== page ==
In the last several months, a government task force has been on the ground taking the fight to pigheaded galamsey operators in our mining communities and forests in the Eastern, Western and Ashanti regions.
The onslaught came against the background of propaganda from the opposition National Democratic Congress accusing government and its appointees of having been complicit in the whole saga of wanton destruction of our natural resources, including water bodies, farmlands and forests.
But the government, intent on proving its commitment to initiate holistic mechanisms in resolving the nagging dilemma, promptly deployed personnel who, with the support of district assembly officials, waded into the conflict zone to do what Ghanaians and the whole world had expected in sanitising the invaluable minerals, tourism and agricultural sectors in Ghana.
Our collective losses
Aside of the damage to our image as cocoa and gold producers, we were short-changed in resources that could otherwise have enabled us produce more water, more cocoa and gold, and more timber resources.
We lost in aquaculture and we also lost in wildlife, while the beneficiaries were our own brothers and sisters who found an excuse of being unemployed to rape our collective national heritage.
These activities had been a threat to our health because all water bodies tend naturally to enter others before entering the sea, though our brothers and sisters in mining communities, especially, face the immediate threat of being slowly poisoned by chemicals used in treating the raw dust.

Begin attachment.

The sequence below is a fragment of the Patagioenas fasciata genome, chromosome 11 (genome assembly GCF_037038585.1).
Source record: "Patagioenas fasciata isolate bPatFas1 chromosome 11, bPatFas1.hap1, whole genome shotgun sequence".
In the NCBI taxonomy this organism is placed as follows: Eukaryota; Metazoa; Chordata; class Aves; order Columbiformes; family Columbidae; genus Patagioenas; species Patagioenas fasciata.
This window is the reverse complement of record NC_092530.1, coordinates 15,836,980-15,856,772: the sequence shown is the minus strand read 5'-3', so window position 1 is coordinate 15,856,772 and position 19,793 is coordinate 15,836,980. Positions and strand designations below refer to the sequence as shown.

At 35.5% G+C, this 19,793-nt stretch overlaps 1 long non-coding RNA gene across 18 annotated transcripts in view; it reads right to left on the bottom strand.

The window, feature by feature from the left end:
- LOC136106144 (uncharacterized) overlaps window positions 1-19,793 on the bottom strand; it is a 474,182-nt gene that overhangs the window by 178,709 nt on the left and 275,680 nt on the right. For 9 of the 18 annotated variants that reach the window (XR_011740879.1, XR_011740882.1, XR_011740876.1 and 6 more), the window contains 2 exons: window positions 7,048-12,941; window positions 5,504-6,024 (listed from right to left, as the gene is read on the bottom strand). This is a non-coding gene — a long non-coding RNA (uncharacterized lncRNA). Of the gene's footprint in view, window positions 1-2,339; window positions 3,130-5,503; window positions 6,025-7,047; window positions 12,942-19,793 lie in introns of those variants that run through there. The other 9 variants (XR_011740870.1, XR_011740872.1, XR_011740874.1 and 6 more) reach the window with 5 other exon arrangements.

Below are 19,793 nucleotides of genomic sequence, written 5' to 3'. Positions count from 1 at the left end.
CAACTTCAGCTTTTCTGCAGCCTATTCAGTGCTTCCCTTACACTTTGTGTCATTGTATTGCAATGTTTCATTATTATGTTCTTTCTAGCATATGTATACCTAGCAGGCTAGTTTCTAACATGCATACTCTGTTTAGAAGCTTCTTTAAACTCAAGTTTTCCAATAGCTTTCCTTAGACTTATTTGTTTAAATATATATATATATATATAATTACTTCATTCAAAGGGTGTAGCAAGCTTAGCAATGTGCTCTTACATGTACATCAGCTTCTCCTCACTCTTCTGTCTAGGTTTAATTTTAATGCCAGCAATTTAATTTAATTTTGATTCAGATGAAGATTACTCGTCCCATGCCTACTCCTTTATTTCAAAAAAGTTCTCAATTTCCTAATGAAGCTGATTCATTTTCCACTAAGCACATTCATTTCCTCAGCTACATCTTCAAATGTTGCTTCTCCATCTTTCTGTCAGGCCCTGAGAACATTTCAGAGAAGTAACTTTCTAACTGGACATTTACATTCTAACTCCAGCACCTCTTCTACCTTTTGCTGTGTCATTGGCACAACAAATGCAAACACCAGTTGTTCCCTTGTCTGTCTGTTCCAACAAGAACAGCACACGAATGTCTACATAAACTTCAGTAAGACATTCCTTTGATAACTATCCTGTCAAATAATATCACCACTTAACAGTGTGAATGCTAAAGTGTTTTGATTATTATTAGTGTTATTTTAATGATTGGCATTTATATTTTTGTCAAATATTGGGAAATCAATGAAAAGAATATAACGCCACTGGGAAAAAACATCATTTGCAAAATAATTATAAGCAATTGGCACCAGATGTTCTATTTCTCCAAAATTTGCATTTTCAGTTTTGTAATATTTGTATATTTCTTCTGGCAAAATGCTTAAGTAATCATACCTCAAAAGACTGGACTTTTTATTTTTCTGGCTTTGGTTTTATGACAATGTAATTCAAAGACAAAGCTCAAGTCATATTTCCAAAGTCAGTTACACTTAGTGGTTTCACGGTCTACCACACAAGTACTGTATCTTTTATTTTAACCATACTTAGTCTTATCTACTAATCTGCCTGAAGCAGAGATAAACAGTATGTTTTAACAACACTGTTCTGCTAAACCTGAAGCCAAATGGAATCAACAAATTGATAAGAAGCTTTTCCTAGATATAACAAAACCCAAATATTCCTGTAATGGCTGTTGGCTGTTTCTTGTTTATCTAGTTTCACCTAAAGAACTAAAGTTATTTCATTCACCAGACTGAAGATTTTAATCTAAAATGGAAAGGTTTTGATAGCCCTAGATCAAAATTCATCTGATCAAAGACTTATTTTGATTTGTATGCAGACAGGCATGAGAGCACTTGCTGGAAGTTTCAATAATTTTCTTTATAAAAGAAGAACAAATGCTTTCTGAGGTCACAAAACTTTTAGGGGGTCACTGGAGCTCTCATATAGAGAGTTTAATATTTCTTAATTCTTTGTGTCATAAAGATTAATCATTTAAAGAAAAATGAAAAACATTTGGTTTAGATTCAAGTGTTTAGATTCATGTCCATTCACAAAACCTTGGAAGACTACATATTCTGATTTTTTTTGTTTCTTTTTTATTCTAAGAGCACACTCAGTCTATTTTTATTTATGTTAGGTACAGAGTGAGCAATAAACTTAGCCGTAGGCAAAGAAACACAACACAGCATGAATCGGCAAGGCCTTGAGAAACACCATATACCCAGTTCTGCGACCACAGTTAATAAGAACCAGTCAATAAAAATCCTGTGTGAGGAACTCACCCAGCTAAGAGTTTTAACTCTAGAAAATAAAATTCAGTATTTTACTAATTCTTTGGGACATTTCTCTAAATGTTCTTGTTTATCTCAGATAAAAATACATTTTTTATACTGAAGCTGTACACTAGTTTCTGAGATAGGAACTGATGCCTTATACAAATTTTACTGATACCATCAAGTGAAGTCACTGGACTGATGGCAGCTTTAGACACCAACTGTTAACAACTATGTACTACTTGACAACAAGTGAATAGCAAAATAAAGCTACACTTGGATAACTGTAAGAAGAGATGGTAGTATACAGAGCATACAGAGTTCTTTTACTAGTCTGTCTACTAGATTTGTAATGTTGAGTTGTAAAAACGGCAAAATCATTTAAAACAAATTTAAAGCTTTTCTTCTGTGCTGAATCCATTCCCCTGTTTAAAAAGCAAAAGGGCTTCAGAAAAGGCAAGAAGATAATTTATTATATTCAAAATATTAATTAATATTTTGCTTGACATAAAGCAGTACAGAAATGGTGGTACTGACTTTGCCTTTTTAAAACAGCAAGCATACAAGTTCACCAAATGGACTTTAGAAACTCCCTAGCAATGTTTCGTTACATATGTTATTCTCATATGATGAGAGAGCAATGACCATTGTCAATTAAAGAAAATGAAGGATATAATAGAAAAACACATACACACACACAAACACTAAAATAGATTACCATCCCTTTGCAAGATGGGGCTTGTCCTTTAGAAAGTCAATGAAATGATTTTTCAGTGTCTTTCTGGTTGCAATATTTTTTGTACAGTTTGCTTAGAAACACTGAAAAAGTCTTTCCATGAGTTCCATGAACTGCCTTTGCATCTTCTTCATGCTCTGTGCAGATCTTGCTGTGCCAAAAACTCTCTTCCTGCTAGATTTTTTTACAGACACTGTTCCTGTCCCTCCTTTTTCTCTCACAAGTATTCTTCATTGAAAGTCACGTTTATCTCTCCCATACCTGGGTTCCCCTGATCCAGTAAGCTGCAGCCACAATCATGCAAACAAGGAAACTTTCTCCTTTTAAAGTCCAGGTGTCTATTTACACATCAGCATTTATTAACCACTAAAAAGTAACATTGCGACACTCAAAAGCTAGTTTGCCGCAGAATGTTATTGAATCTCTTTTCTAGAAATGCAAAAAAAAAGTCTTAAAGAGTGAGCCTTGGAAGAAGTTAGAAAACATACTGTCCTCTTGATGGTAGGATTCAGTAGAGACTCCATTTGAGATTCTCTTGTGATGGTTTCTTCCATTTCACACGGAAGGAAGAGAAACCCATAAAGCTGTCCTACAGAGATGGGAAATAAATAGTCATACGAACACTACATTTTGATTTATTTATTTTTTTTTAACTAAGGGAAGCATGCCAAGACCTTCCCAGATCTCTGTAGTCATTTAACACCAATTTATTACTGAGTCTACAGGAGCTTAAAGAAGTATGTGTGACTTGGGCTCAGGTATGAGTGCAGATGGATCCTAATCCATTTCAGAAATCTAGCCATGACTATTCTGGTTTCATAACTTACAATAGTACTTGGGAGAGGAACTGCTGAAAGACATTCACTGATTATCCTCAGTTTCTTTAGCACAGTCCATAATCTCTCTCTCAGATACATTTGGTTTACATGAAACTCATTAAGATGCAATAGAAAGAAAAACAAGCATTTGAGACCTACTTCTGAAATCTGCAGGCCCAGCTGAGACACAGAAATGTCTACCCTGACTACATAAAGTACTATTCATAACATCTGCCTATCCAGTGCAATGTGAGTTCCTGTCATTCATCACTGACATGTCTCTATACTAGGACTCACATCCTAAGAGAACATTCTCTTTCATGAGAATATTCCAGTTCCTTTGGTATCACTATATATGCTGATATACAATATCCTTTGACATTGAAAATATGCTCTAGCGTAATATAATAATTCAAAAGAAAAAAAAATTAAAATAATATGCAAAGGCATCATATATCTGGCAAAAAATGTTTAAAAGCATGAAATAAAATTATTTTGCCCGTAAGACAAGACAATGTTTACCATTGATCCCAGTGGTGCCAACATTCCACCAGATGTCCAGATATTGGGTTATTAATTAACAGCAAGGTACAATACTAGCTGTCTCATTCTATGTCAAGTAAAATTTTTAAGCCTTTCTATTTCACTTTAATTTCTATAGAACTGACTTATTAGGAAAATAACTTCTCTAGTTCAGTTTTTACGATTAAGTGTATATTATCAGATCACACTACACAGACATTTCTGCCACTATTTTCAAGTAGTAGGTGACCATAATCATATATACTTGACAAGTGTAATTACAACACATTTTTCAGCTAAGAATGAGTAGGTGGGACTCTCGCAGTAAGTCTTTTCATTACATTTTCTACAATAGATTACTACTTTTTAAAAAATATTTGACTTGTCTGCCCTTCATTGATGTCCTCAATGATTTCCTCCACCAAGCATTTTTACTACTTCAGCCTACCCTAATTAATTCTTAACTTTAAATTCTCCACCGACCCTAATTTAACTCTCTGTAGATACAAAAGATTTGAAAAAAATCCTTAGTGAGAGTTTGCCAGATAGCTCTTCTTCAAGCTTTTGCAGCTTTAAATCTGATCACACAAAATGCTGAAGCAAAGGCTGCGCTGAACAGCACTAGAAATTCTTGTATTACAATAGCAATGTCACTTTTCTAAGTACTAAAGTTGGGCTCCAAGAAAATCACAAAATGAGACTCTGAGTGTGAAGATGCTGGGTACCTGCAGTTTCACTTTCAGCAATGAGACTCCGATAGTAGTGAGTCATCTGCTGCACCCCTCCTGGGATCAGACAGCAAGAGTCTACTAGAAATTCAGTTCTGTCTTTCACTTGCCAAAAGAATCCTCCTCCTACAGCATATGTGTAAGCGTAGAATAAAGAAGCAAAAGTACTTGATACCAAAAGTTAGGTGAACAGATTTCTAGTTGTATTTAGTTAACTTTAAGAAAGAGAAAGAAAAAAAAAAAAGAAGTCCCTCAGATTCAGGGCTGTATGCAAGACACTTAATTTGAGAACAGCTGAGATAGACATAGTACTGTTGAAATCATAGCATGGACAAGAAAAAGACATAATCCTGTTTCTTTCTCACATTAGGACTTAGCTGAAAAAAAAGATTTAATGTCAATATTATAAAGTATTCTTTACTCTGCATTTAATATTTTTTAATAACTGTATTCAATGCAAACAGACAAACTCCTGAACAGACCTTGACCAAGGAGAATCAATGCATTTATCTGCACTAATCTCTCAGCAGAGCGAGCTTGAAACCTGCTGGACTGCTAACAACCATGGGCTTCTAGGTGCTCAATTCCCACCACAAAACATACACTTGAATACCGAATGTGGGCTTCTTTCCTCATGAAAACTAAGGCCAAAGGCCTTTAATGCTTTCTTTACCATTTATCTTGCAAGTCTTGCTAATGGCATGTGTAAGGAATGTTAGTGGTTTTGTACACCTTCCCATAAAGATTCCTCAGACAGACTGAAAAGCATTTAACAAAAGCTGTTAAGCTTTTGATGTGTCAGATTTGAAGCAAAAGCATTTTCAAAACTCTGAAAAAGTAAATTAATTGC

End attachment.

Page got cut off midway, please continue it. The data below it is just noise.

So that we collectively benefit as citizens, the government in line with its promise and mandate to create opportunities for citizens, in improving lives and livelihoods, has launched the Alternative Employment and Livelihood Programme. This is to ensure that those pushed out of the illegal way of mining to earn a living now earn a living in a legal way.
In the opinion of the Daily Statesman, this affords the youth in mining communities and forest zones an opportunity to rediscover their energies and skills as well as latent opportunities in repositioning themselves for the emerging industrial transformation age under the leadership of President Nana Addo Dankwa Akufo-Addo.
Development in freedom
The sad spectre of the youth dying in pits in search of gold and the untold pain that the aged and vulnerable face in miming communities, on account of the unholy crave for gold dust, should give way to a mutual arrangement in which our lands, forests and water bodies are held sacred by all of us.
That sense of collective responsibility is also necessary in helping government harness the necessary resources to develop particularly the health and educational sectors, in preparing our kids stronger and healthier to contribute their bit in moving Ghana forward.
We believe the youth in mining communities will embrace the alternative livelihood programme put in place by the government, and refrain from the galamsey activities to prove their love for their communities and country.
It is in that vein that we urge all residents, particularly the youth who had been addicted to galamsey to rethink their future and sign on onto the deal.
As we have been told, even for those keen on going back to mining, lawful mechanisms have been put in place to ensure that we do not go back to our destructive ways of making undue capital out of our collective resources.
As long as we are committed to replanting our forests and reclaiming lost hectares of forest cover; as long as we no longer degrade our water bodies and as long as put Ghana first, the war against galamsey will truly and perpetually be won.